When we released Codename One 6.0 we mentioned that Codename One build is going through the approval process on iOS. We didn’t mention that this was a process where Apple repeatedly rejected us and we had to appeal over and over again.
We wanted to have a native app because they look/feel slightly better. We also wanted native in-app-purchase as an alternative to PayPal. But it seems Apple won’t allow a native app to do basic things that a web app can easily pull off on its platform.
For iOS we had to hide the fact that builds can exist for other OS’s. So we can’t mention Android support or even show the logo. That’s prohibited by Apples terms. But the sticking point was the ability to install the app you built. A pretty basic feature for an app building service. It works for web apps without a problem, we just launch a link and the app installed.
It seems that Apple guideline 2.5.2 prohibits 3rd party app installations. This makes a lot of sense on the surface. It’s meant to stop spam applications from constantly pushing you to install additional apps or stop a hacker from leveraging a loophole. But this is a legitimate use that works on the web and it’s crucial for this type of app. In a sense these guidelines make native apps less powerful than their web based equivalents.
After spending ages back and forth with Apples bureaucrats over this requirement it seems that this just won’t happen. But I also had an epiphany of sort…
Web is Sometimes Better
I’m strongly in the “native first” camp as this is our core business: we sell a cross platform native development tool. While it supports targeting web UI’s as well, that’s a secondary function and not its primary value.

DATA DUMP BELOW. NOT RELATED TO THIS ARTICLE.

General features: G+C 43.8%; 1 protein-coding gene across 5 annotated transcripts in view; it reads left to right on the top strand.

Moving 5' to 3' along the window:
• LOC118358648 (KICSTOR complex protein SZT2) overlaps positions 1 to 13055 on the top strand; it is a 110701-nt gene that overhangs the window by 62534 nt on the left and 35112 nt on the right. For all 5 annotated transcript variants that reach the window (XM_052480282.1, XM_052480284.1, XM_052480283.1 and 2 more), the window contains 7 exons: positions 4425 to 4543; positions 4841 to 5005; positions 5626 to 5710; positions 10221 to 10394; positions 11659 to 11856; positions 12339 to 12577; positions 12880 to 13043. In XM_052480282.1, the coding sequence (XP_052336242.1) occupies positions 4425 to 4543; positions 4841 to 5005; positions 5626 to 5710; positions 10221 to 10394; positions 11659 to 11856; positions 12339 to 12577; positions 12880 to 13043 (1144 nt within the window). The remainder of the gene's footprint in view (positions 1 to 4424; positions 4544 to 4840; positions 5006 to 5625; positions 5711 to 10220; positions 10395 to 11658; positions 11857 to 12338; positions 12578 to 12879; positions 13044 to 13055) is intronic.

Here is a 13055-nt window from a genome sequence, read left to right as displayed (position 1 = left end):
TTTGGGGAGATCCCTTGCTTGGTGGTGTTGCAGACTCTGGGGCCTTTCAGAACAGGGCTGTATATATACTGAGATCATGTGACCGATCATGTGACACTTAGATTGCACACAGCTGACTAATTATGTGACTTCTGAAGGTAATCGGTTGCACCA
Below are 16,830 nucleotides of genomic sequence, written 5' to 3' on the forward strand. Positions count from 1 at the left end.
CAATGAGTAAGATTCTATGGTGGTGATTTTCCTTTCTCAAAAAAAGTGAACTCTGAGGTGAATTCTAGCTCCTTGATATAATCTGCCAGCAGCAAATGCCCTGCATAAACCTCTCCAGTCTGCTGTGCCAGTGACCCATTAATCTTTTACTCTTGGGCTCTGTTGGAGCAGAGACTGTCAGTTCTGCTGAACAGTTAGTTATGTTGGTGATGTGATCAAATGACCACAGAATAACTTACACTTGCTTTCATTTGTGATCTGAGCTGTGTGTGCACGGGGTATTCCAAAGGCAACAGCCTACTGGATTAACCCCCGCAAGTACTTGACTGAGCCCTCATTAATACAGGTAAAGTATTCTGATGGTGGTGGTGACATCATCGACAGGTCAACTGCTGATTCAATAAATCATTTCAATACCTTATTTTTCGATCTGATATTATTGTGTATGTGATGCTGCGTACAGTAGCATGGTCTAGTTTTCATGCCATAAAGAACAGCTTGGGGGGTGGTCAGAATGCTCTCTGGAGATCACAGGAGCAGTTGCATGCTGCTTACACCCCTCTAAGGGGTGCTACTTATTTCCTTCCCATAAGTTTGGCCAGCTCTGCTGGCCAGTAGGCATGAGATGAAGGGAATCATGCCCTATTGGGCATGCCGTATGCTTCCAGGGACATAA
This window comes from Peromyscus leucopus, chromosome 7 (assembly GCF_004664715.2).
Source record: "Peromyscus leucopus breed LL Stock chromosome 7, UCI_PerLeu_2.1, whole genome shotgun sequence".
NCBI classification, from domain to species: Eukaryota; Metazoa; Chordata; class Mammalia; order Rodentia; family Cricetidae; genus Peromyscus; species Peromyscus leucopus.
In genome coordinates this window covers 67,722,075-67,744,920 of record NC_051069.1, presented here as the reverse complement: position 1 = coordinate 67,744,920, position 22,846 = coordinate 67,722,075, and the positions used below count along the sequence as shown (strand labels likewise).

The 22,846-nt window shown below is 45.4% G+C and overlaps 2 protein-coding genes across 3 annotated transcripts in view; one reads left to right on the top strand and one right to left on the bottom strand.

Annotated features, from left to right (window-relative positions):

However, in this specific case, Apples restrictions make no sense. Amazingly, web provides the same level of functionality as the native app. It also has a couple of other advantages:
No restrictions about mentioning other platforms
Subscriptions – Without the “Apple tax”
The disadvantages for our case are:
No appstore discoverability - This isn’t a big deal as there are so many apps in the stores today
No in-app-subscriptions - This is a benefit and a curse. In app purchase is a “low touch” solution for subscriptions but the cost and restrictions are prohibitive
No push – This is the most painful downside of this, it seems all browsers on iOS don’t support push at this time
Another disadvantage is the seamless login support. We invoke the app with a token from the web in order to login without a password. That’s both secure and convenient as one doesn’t need to type a password on the device.
This is problematic for the web app and as a result we need to show a typical email/password box. That’s not a deal breaker but it’s still a slight annoyance.
Do We Still Need Native?
Not as much as we used to and this gap is eroding fast. There are still annoyances with small things that are trivial to accomplish in native but require multiple steps in the web version. But for the most part they are easy to circumvent.
One of the nice things about cross platform development is the fact that we don’t rely on Apples whims. We can just release the web version of the app and keep working. That’s a huge advantage. It’s still not perfect but it looks as close as possible to a native app even though it’s technically a web app. So for this particular case this can work.
For the Android version we still have the native app that works just fine. It also looks slightly better than the web version on the same device (mostly due to fonts). It supports push and in-app-purchase so it provides that full app experience.